Category: Spine | Author: Stefano Sinicropi | Date: July 5, 2022
Exercise is essential for spine health and total body fitness, but getting regular exercise can be hard if back pain makes movement difficult. Even low-intensity exercise can be great for preventing or treating spine issues, so long as you know how to approach the activity. In today’s blog, we share some tips for protecting your spine before, during and after exercise.
Protecting Your Spine Before Exercise
You want to be smart in your lead up to exercise so that your body is ready for activity and can handle everything you throw at it. With that in mind, consider having a conversation with a spine specialist or your primary care physician about the type of activity that would be helpful for your individual needs. A high-impact activity like running or Crossfit may not be the best for your spine right out of the gates, so start with some easier exercise that your back and body can handle and work your way up to more intense exercise.
Also, always make sure that you take time to stretch before you jump into activity. Stretching for 5-10 minutes can ensure that your muscles, joints and structures that support your spine are ready for the stress you are about to throw at them. These tissues work optimally when they are in an active state, and stretching can help them make this transition from inactive to active.
Protecting Your Spine During Exercise
One of the biggest ways you can protect your spine and reap the benefits of exercise while you’re moving is to ensure you have ideal posture or body positioning. If you’re running with your neck out in front of your body or you’re walking with an uneven stride, some muscles will be working overtime as they handle additional stress. Certain areas can become overloaded with stress if you don’t have ideal posture, so assess your form or ask your doctor or physical therapist to examine your body positioning as you move. Small adjustments can go a long way in protecting your spine while you’re exercising.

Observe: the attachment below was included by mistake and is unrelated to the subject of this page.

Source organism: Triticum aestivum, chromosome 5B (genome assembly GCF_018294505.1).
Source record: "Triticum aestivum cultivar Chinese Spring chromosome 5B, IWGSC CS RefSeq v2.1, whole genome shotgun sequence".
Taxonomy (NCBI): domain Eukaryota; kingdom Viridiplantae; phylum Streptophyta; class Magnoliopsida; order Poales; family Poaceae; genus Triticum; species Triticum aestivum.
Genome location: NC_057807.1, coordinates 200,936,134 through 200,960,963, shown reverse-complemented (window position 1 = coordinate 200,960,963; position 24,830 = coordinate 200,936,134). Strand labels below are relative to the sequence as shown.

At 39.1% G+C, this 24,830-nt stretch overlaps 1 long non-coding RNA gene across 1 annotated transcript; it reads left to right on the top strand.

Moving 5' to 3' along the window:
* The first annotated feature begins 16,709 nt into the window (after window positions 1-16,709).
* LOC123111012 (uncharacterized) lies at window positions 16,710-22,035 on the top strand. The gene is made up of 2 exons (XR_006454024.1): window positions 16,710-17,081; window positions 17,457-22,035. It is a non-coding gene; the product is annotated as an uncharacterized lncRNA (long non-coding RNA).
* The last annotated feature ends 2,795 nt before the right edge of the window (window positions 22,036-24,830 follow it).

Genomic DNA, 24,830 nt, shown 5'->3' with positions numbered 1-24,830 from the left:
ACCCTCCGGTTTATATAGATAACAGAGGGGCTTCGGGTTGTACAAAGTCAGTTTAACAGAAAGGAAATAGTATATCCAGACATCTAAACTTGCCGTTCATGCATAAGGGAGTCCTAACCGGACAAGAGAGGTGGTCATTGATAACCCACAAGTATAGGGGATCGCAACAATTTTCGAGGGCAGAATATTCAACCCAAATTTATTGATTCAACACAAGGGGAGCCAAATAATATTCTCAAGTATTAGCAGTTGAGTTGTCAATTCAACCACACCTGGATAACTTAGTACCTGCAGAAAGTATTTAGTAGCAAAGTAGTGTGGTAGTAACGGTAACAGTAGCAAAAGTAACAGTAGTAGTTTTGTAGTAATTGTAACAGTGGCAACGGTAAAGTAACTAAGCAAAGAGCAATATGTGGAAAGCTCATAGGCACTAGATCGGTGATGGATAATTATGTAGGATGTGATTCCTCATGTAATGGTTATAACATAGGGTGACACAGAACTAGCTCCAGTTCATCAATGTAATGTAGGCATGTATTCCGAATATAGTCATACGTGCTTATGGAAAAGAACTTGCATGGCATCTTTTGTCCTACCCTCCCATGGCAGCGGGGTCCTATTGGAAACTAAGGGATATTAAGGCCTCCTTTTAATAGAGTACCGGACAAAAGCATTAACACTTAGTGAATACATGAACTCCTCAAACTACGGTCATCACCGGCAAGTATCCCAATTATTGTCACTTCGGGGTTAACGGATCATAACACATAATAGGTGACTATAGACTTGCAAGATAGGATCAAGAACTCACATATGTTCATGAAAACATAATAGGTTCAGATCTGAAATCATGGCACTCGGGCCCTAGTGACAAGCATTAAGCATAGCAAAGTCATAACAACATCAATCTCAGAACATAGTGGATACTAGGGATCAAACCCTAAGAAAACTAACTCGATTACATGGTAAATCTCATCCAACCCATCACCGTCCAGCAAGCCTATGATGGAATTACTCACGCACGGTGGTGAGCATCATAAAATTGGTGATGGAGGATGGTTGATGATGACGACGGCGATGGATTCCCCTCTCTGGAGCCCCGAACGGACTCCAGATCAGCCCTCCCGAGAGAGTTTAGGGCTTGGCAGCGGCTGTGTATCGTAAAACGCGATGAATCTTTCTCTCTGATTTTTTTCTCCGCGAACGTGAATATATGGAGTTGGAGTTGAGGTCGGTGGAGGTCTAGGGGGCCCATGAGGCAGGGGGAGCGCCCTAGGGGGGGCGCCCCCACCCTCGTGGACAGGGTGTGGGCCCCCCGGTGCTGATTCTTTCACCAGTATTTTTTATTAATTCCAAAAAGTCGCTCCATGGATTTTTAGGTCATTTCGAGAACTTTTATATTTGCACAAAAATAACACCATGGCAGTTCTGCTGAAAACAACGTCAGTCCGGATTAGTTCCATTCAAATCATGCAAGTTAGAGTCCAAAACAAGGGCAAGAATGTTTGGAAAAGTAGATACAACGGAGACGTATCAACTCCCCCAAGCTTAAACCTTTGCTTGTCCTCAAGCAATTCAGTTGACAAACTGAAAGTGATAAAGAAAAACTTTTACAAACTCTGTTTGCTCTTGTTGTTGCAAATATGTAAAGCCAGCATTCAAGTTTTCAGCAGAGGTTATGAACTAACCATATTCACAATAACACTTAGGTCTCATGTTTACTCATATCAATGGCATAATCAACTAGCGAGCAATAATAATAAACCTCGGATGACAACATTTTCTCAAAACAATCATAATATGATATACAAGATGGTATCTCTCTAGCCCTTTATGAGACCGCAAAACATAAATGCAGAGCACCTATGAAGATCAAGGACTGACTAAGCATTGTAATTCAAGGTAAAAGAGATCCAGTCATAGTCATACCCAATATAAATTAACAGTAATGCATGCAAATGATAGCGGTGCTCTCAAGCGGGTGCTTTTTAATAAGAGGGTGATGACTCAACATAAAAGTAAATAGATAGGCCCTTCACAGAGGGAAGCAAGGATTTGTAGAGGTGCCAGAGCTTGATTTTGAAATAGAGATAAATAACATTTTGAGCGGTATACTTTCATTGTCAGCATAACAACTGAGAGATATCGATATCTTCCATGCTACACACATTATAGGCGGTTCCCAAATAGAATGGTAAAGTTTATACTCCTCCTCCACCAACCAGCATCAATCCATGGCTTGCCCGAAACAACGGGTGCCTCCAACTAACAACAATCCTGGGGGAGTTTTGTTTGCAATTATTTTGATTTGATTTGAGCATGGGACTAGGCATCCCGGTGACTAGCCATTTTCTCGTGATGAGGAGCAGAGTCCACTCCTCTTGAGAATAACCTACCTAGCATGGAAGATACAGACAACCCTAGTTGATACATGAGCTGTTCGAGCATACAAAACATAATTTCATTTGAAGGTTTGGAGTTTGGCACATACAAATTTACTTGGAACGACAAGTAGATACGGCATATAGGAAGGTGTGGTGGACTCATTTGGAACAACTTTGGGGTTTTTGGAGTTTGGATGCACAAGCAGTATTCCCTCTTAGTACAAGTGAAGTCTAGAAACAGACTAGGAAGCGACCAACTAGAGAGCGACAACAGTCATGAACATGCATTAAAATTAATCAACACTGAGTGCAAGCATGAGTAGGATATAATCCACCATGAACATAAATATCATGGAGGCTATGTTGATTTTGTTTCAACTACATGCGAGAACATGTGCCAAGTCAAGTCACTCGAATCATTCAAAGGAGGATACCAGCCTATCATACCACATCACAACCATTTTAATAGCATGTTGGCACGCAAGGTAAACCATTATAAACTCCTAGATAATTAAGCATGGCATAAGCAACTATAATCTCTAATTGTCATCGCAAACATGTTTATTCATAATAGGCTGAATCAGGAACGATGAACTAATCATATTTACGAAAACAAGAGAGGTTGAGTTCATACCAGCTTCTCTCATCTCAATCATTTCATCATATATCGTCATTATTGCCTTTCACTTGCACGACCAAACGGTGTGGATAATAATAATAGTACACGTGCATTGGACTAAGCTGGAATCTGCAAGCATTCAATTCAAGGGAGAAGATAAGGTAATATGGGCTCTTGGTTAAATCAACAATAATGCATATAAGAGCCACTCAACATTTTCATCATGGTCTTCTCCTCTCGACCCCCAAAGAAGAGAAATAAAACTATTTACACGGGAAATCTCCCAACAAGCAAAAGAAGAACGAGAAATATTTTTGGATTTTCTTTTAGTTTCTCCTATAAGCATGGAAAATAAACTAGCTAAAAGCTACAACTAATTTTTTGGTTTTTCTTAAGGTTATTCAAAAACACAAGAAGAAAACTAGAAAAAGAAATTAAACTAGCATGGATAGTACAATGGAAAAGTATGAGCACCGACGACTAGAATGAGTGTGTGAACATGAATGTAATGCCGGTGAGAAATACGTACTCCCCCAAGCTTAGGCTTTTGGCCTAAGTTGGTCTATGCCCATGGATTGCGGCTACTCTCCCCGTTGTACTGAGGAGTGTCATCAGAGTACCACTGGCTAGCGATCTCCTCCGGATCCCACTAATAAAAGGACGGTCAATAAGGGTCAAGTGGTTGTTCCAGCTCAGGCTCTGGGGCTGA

Aside from form, be sure to listen to your body when you’re exercising and stop if something doesn’t feel right. If a new pain has developed and it feels like more than just general soreness, shut it down for the day and see how your back feels tomorrow. Trying to push through pain can oftentimes make an injury worse, so listen to your body. Finally, make sure that you slowly ramp up your activity load over time so that you don’t overstrain any areas of your body.
Protecting Your Spine After Exercise
You may be done with your exercise for the day, but that doesn’t mean you are done protecting your spine. Oftentimes it’s helpful to stretch for a couple minutes after exercise to help reduce muscle tension in your back. This stretching also acts as a cool down period for your muscles so that they can more easily recover after a stressful period.
It’s also very important that you hydrate after exercise. You’ll also want to consider hydrating before and during exercise, but by the end of your routine, you’ll have lost some fluids and they’ll need to be replenished, otherwise you’ll be at a greater risk for muscle spasms or cramps. Ensure your body has enough water so that muscles and veins can function properly, which will help protect your spine and your whole body.
If you are mindful of your spine before, during and after exercise, we know that you’ll be putting yourself in the best position to make some positive gains as a result of this activity. And if you want more individualized advice to help with your back issue, reach out to Dr. Sincropi’s office today at (651) 430-3800.